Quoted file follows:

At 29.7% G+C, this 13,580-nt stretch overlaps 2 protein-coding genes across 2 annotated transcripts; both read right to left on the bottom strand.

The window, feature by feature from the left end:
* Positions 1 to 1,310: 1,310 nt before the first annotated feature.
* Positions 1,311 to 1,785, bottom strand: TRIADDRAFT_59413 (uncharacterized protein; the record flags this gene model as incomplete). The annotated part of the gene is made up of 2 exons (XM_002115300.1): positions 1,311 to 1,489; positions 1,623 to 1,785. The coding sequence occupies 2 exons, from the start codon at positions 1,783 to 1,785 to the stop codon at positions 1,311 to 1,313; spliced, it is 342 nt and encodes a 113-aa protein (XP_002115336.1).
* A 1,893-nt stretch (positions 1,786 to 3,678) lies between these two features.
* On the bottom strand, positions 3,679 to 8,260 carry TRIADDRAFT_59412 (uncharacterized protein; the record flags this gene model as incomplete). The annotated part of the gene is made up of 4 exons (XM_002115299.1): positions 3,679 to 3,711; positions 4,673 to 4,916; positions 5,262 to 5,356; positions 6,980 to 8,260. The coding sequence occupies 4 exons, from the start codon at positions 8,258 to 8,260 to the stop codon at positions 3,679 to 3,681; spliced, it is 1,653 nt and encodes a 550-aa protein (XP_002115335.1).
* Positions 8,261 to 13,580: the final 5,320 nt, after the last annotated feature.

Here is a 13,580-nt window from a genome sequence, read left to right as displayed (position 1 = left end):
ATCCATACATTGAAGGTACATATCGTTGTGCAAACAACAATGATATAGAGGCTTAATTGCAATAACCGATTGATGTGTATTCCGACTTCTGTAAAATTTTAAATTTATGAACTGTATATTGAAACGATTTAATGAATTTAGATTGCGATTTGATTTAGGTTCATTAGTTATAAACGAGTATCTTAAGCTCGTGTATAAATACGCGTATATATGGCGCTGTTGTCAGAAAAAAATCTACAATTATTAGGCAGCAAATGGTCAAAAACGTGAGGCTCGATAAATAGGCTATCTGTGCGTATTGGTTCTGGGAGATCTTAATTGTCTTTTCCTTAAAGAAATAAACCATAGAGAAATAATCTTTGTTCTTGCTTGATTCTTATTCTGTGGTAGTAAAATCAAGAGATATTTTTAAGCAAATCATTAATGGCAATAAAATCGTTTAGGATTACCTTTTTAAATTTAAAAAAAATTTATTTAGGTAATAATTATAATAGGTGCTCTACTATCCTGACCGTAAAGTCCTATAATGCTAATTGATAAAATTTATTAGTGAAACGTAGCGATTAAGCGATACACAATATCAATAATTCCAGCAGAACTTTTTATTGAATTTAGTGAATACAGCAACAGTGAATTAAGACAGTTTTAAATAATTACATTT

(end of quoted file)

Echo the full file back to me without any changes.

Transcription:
At 29.7% G+C, this 13,580-nt stretch overlaps 2 protein-coding genes across 2 annotated transcripts; both read right to left on the bottom strand.

The window, feature by feature from the left end:
* Positions 1 to 1,310: 1,310 nt before the first annotated feature.
* Positions 1,311 to 1,785, bottom strand: TRIADDRAFT_59413 (uncharacterized protein; the record flags this gene model as incomplete). The annotated part of the gene is made up of 2 exons (XM_002115300.1): positions 1,311 to 1,489; positions 1,623 to 1,785. The coding sequence occupies 2 exons, from the start codon at positions 1,783 to 1,785 to the stop codon at positions 1,311 to 1,313; spliced, it is 342 nt and encodes a 113-aa protein (XP_002115336.1).
* A 1,893-nt stretch (positions 1,786 to 3,678) lies between these two features.
* On the bottom strand, positions 3,679 to 8,260 carry TRIADDRAFT_59412 (uncharacterized protein; the record flags this gene model as incomplete). The annotated part of the gene is made up of 4 exons (XM_002115299.1): positions 3,679 to 3,711; positions 4,673 to 4,916; positions 5,262 to 5,356; positions 6,980 to 8,260. The coding sequence occupies 4 exons, from the start codon at positions 8,258 to 8,260 to the stop codon at positions 3,679 to 3,681; spliced, it is 1,653 nt and encodes a 550-aa protein (XP_002115335.1).
* Positions 8,261 to 13,580: the final 5,320 nt, after the last annotated feature.

Here is a 13,580-nt window from a genome sequence, read left to right as displayed (position 1 = left end):
ATCCATACATTGAAGGTACATATCGTTGTGCAAACAACAATGATATAGAGGCTTAATTGCAATAACCGATTGATGTGTATTCCGACTTCTGTAAAATTTTAAATTTATGAACTGTATATTGAAACGATTTAATGAATTTAGATTGCGATTTGATTTAGGTTCATTAGTTATAAACGAGTATCTTAAGCTCGTGTATAAATACGCGTATATATGGCGCTGTTGTCAGAAAAAAATCTACAATTATTAGGCAGCAAATGGTCAAAAACGTGAGGCTCGATAAATAGGCTATCTGTGCGTATTGGTTCTGGGAGATCTTAATTGTCTTTTCCTTAAAGAAATAAACCATAGAGAAATAATCTTTGTTCTTGCTTGATTCTTATTCTGTGGTAGTAAAATCAAGAGATATTTTTAAGCAAATCATTAATGGCAATAAAATCGTTTAGGATTACCTTTTTAAATTTAAAAAAAATTTATTTAGGTAATAATTATAATAGGTGCTCTACTATCCTGACCGTAAAGTCCTATAATGCTAATTGATAAAATTTATTAGTGAAACGTAGCGATTAAGCGATACACAATATCAATAATTCCAGCAGAACTTTTTATTGAATTTAGTGAATACAGCAACAGTGAATTAAGACAGTTTTAAATAATTACATTT